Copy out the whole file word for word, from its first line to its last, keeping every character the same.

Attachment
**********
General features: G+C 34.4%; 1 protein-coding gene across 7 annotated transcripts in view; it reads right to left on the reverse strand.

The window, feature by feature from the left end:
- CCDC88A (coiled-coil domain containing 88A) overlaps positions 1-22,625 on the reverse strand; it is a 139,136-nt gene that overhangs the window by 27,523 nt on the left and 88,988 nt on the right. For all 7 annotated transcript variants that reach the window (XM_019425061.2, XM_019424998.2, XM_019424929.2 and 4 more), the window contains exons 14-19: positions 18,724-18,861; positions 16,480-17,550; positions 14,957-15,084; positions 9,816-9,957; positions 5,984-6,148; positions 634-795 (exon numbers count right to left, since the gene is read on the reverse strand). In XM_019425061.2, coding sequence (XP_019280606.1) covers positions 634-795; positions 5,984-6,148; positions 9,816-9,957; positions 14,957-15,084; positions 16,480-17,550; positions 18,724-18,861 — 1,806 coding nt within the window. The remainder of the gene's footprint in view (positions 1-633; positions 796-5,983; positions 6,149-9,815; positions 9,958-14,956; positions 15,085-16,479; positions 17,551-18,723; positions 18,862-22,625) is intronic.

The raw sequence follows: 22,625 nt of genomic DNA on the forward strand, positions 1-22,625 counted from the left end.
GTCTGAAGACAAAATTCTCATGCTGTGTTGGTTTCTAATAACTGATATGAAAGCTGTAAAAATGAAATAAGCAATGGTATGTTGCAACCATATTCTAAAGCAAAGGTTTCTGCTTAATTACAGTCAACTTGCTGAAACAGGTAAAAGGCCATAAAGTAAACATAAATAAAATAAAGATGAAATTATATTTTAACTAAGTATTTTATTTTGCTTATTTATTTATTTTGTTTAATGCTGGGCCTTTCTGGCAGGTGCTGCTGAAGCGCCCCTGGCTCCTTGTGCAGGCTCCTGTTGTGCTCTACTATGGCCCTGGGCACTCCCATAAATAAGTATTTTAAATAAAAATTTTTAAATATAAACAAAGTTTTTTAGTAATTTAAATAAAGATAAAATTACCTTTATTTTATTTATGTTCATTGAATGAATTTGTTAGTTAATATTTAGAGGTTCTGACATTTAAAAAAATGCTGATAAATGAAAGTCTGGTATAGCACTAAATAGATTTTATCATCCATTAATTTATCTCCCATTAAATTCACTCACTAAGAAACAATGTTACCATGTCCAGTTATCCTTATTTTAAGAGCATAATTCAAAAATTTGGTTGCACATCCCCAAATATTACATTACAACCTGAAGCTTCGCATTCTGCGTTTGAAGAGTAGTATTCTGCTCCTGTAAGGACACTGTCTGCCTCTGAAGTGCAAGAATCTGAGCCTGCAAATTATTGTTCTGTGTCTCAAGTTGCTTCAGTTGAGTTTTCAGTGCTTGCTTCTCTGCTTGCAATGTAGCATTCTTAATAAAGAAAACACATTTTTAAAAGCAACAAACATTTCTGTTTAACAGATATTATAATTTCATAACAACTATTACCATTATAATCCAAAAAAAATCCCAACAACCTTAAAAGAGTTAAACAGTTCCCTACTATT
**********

General features: G+C 34.4%; 1 protein-coding gene across 7 annotated transcripts in view; it reads right to left on the reverse strand.

The window, feature by feature from the left end:
- CCDC88A (coiled-coil domain containing 88A) overlaps positions 1-22,625 on the reverse strand; it is a 139,136-nt gene that overhangs the window by 27,523 nt on the left and 88,988 nt on the right. For all 7 annotated transcript variants that reach the window (XM_019425061.2, XM_019424998.2, XM_019424929.2 and 4 more), the window contains exons 14-19: positions 18,724-18,861; positions 16,480-17,550; positions 14,957-15,084; positions 9,816-9,957; positions 5,984-6,148; positions 634-795 (exon numbers count right to left, since the gene is read on the reverse strand). In XM_019425061.2, coding sequence (XP_019280606.1) covers positions 634-795; positions 5,984-6,148; positions 9,816-9,957; positions 14,957-15,084; positions 16,480-17,550; positions 18,724-18,861 — 1,806 coding nt within the window. The remainder of the gene's footprint in view (positions 1-633; positions 796-5,983; positions 6,149-9,815; positions 9,958-14,956; positions 15,085-16,479; positions 17,551-18,723; positions 18,862-22,625) is intronic.

The raw sequence follows: 22,625 nt of genomic DNA on the forward strand, positions 1-22,625 counted from the left end.
GTCTGAAGACAAAATTCTCATGCTGTGTTGGTTTCTAATAACTGATATGAAAGCTGTAAAAATGAAATAAGCAATGGTATGTTGCAACCATATTCTAAAGCAAAGGTTTCTGCTTAATTACAGTCAACTTGCTGAAACAGGTAAAAGGCCATAAAGTAAACATAAATAAAATAAAGATGAAATTATATTTTAACTAAGTATTTTATTTTGCTTATTTATTTATTTTGTTTAATGCTGGGCCTTTCTGGCAGGTGCTGCTGAAGCGCCCCTGGCTCCTTGTGCAGGCTCCTGTTGTGCTCTACTATGGCCCTGGGCACTCCCATAAATAAGTATTTTAAATAAAAATTTTTAAATATAAACAAAGTTTTTTAGTAATTTAAATAAAGATAAAATTACCTTTATTTTATTTATGTTCATTGAATGAATTTGTTAGTTAATATTTAGAGGTTCTGACATTTAAAAAAATGCTGATAAATGAAAGTCTGGTATAGCACTAAATAGATTTTATCATCCATTAATTTATCTCCCATTAAATTCACTCACTAAGAAACAATGTTACCATGTCCAGTTATCCTTATTTTAAGAGCATAATTCAAAAATTTGGTTGCACATCCCCAAATATTACATTACAACCTGAAGCTTCGCATTCTGCGTTTGAAGAGTAGTATTCTGCTCCTGTAAGGACACTGTCTGCCTCTGAAGTGCAAGAATCTGAGCCTGCAAATTATTGTTCTGTGTCTCAAGTTGCTTCAGTTGAGTTTTCAGTGCTTGCTTCTCTGCTTGCAATGTAGCATTCTTAATAAAGAAAACACATTTTTAAAAGCAACAAACATTTCTGTTTAACAGATATTATAATTTCATAACAACTATTACCATTATAATCCAAAAAAAATCCCAACAACCTTAAAAGAGTTAAACAGTTCCCTACTATT